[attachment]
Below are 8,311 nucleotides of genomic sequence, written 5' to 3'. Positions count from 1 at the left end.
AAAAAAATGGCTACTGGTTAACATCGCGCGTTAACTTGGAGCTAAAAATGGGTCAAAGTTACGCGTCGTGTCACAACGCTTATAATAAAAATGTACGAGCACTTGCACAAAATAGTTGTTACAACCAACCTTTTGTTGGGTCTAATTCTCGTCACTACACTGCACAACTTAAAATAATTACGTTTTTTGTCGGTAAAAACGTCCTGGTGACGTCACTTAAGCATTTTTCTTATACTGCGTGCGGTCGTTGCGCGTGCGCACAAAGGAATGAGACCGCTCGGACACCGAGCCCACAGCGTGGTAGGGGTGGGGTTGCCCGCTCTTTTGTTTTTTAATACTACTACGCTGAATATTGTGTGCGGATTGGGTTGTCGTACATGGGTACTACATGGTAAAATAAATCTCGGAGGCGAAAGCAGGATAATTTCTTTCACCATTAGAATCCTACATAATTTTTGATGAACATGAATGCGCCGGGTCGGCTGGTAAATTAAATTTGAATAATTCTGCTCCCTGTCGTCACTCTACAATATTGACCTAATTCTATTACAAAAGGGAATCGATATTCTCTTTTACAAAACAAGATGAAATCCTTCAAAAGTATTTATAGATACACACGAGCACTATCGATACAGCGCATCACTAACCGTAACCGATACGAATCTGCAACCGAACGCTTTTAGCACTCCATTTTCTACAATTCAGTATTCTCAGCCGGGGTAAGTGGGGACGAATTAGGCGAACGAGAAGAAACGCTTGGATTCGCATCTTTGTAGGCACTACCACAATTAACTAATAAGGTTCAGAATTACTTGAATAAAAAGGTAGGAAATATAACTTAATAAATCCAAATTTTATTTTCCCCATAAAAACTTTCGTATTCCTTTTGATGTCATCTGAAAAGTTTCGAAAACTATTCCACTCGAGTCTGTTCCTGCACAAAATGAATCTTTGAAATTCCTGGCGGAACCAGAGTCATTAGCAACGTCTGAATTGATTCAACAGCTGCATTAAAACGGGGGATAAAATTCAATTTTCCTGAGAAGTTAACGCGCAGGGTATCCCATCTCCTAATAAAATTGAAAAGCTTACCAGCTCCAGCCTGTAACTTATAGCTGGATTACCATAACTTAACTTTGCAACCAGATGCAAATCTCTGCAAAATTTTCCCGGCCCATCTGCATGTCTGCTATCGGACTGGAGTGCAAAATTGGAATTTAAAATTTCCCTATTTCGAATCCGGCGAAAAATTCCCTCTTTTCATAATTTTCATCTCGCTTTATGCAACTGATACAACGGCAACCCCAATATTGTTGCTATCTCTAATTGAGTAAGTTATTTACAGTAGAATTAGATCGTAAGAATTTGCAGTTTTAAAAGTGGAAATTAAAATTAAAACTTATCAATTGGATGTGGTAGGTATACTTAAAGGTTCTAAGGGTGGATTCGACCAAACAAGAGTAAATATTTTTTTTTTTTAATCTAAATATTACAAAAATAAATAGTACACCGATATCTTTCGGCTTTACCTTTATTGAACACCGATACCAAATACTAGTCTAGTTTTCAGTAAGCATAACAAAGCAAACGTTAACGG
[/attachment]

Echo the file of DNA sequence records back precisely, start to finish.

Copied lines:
Below are 8,311 nucleotides of genomic sequence, written 5' to 3'. Positions count from 1 at the left end.
AAAAAAATGGCTACTGGTTAACATCGCGCGTTAACTTGGAGCTAAAAATGGGTCAAAGTTACGCGTCGTGTCACAACGCTTATAATAAAAATGTACGAGCACTTGCACAAAATAGTTGTTACAACCAACCTTTTGTTGGGTCTAATTCTCGTCACTACACTGCACAACTTAAAATAATTACGTTTTTTGTCGGTAAAAACGTCCTGGTGACGTCACTTAAGCATTTTTCTTATACTGCGTGCGGTCGTTGCGCGTGCGCACAAAGGAATGAGACCGCTCGGACACCGAGCCCACAGCGTGGTAGGGGTGGGGTTGCCCGCTCTTTTGTTTTTTAATACTACTACGCTGAATATTGTGTGCGGATTGGGTTGTCGTACATGGGTACTACATGGTAAAATAAATCTCGGAGGCGAAAGCAGGATAATTTCTTTCACCATTAGAATCCTACATAATTTTTGATGAACATGAATGCGCCGGGTCGGCTGGTAAATTAAATTTGAATAATTCTGCTCCCTGTCGTCACTCTACAATATTGACCTAATTCTATTACAAAAGGGAATCGATATTCTCTTTTACAAAACAAGATGAAATCCTTCAAAAGTATTTATAGATACACACGAGCACTATCGATACAGCGCATCACTAACCGTAACCGATACGAATCTGCAACCGAACGCTTTTAGCACTCCATTTTCTACAATTCAGTATTCTCAGCCGGGGTAAGTGGGGACGAATTAGGCGAACGAGAAGAAACGCTTGGATTCGCATCTTTGTAGGCACTACCACAATTAACTAATAAGGTTCAGAATTACTTGAATAAAAAGGTAGGAAATATAACTTAATAAATCCAAATTTTATTTTCCCCATAAAAACTTTCGTATTCCTTTTGATGTCATCTGAAAAGTTTCGAAAACTATTCCACTCGAGTCTGTTCCTGCACAAAATGAATCTTTGAAATTCCTGGCGGAACCAGAGTCATTAGCAACGTCTGAATTGATTCAACAGCTGCATTAAAACGGGGGATAAAATTCAATTTTCCTGAGAAGTTAACGCGCAGGGTATCCCATCTCCTAATAAAATTGAAAAGCTTACCAGCTCCAGCCTGTAACTTATAGCTGGATTACCATAACTTAACTTTGCAACCAGATGCAAATCTCTGCAAAATTTTCCCGGCCCATCTGCATGTCTGCTATCGGACTGGAGTGCAAAATTGGAATTTAAAATTTCCCTATTTCGAATCCGGCGAAAAATTCCCTCTTTTCATAATTTTCATCTCGCTTTATGCAACTGATACAACGGCAACCCCAATATTGTTGCTATCTCTAATTGAGTAAGTTATTTACAGTAGAATTAGATCGTAAGAATTTGCAGTTTTAAAAGTGGAAATTAAAATTAAAACTTATCAATTGGATGTGGTAGGTATACTTAAAGGTTCTAAGGGTGGATTCGACCAAACAAGAGTAAATATTTTTTTTTTTTAATCTAAATATTACAAAAATAAATAGTACACCGATATCTTTCGGCTTTACCTTTATTGAACACCGATACCAAATACTAGTCTAGTTTTCAGTAAGCATAACAAAGCAAACGTTAACGG